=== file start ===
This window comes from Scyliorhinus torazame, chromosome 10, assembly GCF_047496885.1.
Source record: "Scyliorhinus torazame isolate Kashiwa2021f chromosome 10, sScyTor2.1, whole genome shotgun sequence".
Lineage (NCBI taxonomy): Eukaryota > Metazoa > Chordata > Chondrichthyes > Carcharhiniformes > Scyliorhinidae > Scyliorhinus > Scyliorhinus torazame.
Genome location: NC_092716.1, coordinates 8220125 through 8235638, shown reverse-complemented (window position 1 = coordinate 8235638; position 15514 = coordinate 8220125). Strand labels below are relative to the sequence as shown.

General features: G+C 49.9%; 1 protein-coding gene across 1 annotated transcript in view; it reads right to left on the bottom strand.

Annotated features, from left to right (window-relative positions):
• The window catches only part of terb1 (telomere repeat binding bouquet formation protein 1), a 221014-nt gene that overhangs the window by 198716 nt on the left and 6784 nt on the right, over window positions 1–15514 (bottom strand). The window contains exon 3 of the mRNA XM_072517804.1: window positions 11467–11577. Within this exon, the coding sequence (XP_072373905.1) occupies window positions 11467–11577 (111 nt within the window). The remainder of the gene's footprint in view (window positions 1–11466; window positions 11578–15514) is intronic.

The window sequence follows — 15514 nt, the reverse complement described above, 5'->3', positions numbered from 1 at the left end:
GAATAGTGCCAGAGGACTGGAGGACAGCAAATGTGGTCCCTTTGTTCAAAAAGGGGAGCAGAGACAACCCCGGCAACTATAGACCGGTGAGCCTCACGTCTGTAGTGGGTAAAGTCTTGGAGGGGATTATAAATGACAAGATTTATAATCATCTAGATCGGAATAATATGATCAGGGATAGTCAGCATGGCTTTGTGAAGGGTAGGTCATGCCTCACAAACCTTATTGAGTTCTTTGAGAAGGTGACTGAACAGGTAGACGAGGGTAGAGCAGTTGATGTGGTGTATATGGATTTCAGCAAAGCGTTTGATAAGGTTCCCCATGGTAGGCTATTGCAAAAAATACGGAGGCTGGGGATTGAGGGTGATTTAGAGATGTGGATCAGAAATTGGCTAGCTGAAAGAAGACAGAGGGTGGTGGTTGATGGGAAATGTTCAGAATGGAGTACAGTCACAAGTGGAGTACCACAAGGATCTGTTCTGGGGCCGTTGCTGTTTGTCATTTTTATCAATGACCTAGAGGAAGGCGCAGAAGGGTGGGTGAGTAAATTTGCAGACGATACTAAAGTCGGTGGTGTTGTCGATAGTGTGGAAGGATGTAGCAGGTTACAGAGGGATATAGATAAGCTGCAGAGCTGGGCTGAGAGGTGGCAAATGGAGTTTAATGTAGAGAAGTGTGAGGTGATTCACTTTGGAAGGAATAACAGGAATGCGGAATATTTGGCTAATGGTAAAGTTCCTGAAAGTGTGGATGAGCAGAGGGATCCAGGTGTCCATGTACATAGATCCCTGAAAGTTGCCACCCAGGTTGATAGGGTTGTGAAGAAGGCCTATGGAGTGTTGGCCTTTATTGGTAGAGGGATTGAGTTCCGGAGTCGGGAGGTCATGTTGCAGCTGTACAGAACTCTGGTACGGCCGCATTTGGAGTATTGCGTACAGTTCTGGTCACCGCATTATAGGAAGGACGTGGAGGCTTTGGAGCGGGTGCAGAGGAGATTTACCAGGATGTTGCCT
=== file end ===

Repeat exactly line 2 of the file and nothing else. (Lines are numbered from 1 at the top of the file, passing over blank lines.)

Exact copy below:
Source record: "Scyliorhinus torazame isolate Kashiwa2021f chromosome 10, sScyTor2.1, whole genome shotgun sequence".